Who is this God to whom we belong? In today’s reading, this God is proclaimed as the sovereign of the universe, “enthroned upon the cherubim.” This enthronement psalm recognizes God as the King of Israel, ruling from the heavens.

Yet, this mighty ruler is active and present in the world, in our lives. God does not sit on a heavenly throne watching over the creation. God is present with us, caring about the least and smallest of God’s creation. God is incarnate with us in love.

God is a lover—of wrens and humpback whales, of orchids and redwoods, of candle flames and galaxies, of tender newborns and wise old ones. God, creator of the universe, sovereign of our hearts, is present in every breath, every moment, every heartbeat.

Our response to this God is praise and gratitude. Holy are you, God of the universe, creator of 200 billion galaxies. We praise you, source of all. You loved creation into being, flinging stars across the darkness, forming the earth and its creatures with tender care. You knit us together in our mother’s womb. (See Psalm 139:13.) Before we were ever imagined, you knew us and loved us.

This God to whom we belong is a lover of justice, a fierce protector of the vulnerable. “Strong king who loves justice, you are the one who established what is fair” (ceb). Our response to this lover of justice is action. Holy are you, God of the universe, lover of justice, protector of the weak. We praise you, source of all, and we commit ourselves to be justice-seekers in this world that you created. You created us in your image and breathed into us life, love, and passion. May we, your beloved children, join with you as lovers of justice, working for good in the world in our thoughts, actions, and intentions.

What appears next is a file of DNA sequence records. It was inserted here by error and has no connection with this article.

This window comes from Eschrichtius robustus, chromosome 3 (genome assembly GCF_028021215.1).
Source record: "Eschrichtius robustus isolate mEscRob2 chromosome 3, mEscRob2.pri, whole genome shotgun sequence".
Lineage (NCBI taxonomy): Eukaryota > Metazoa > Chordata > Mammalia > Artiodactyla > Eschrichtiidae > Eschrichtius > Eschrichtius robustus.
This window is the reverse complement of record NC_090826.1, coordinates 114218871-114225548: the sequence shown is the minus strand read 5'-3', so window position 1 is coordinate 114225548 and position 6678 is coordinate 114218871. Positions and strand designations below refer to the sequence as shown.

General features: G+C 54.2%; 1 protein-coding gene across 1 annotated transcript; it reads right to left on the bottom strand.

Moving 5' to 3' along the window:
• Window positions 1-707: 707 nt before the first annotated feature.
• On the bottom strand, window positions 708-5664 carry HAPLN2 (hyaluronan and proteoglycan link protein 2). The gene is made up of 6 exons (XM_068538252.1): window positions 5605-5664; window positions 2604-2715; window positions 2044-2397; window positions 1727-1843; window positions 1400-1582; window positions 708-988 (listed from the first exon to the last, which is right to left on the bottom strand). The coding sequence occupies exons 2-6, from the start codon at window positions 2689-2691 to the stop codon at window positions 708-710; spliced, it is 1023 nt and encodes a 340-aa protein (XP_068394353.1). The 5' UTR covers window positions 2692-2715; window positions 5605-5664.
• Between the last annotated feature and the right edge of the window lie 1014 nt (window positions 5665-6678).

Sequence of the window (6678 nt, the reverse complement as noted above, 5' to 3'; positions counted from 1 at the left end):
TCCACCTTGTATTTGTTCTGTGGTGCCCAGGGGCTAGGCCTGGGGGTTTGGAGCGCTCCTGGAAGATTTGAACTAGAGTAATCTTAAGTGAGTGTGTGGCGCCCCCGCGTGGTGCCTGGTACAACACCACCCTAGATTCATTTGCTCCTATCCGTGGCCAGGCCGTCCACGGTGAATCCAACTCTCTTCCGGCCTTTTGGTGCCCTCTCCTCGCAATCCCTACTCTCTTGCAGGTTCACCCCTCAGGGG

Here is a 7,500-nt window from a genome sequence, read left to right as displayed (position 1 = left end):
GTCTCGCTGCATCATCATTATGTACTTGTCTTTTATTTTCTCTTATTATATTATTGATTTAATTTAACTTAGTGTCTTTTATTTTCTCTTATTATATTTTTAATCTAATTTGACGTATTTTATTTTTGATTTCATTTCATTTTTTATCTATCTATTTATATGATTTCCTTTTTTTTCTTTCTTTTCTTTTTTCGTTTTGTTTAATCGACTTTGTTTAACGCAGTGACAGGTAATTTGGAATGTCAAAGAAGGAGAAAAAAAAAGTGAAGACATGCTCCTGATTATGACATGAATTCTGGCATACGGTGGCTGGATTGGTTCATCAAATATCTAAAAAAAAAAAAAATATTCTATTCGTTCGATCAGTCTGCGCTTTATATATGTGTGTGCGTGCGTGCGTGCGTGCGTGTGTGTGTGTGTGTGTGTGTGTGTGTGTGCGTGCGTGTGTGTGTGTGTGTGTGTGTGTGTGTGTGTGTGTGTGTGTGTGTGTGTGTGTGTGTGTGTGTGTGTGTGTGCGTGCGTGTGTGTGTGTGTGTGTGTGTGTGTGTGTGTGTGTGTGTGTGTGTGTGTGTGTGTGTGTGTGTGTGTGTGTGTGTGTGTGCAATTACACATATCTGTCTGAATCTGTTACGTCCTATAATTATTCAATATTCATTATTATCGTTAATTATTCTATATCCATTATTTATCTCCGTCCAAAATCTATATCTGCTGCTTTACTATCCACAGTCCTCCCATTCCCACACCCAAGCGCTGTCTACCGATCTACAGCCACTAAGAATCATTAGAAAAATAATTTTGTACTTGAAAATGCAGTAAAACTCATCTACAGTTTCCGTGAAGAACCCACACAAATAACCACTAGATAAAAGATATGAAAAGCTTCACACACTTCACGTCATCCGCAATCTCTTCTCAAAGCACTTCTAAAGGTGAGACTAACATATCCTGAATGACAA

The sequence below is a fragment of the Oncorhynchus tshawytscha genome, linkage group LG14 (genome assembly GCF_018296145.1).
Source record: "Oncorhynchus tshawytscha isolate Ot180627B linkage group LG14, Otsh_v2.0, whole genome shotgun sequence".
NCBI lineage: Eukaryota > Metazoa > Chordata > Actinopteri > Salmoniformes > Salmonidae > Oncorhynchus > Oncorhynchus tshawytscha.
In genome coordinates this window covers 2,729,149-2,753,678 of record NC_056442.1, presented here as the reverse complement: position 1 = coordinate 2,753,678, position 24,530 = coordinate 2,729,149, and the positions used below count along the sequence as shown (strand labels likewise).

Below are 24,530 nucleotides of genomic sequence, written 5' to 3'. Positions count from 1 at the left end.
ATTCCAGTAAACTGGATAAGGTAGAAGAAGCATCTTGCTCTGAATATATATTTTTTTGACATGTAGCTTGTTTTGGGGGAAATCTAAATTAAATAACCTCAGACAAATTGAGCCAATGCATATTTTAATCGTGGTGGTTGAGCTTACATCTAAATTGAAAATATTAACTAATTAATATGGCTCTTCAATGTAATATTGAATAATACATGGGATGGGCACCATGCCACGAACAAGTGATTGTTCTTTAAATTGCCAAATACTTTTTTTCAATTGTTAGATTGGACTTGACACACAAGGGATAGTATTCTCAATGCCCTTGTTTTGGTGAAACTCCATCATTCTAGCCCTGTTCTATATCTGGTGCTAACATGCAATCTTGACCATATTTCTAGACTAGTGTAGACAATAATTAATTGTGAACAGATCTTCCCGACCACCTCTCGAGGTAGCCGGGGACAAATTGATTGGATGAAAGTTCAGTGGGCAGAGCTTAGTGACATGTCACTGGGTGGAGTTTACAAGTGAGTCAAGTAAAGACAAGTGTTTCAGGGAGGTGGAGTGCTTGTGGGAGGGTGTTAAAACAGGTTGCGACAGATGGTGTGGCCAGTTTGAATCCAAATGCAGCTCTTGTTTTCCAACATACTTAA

What is my response to God, the lover of creation, the lover of justice?

Pray the Scriptures Using Audio Lectio
Read Matthew 22:15-22

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Lectionary Week
October 12–18, 2020
Scripture Overview

Popular images often portray God as a passive grandfather figure. However, this is not the picture scripture provides. God’s presence has a profound impact on the physical world. In Exodus, Moses feels insecure about the calling on his life and asks to see God’s glory. God in part grants this request, but no one can experience the presence of God completely and live. The psalmist describes how God is exalted and how God’s holiness shakes the earth itself. The New Testament readings explore different themes. Paul opens his letter to the Thessalonians by commending them for their faith and partnership in the spreading of the gospel. In Matthew, the Pharisees attempt to trap Jesus in his words, yet he confounds their efforts.

Questions and Suggestions for Reflection

Read Exodus 33:12-23. When have you struggled to believe that God is with you? How did you find a sign of God’s presence?
Read Psalm 99. How has God heard your cry? How can you listen with God for the cries of others?
Read 1 Thessalonians 1:1-10. When does your faith call you to live in a countercultural way? How do you show the world how to live?
Read Matthew 22:15-22. You belong to God. How do you feel God’s call on your life?

Respond by posting a prayer.

I join many of those who will pray for you as you seek to discern what you are called to be at this moment. May God grant you the courage to fulfill that calling. May we all open our eyes and see the misery, open our ears and hear the cries of God’s people, and, like God through the Lord Jesus Christ, be incarnate amongst them.” 

View a growing list of resources for the spiritual work of overcoming racism.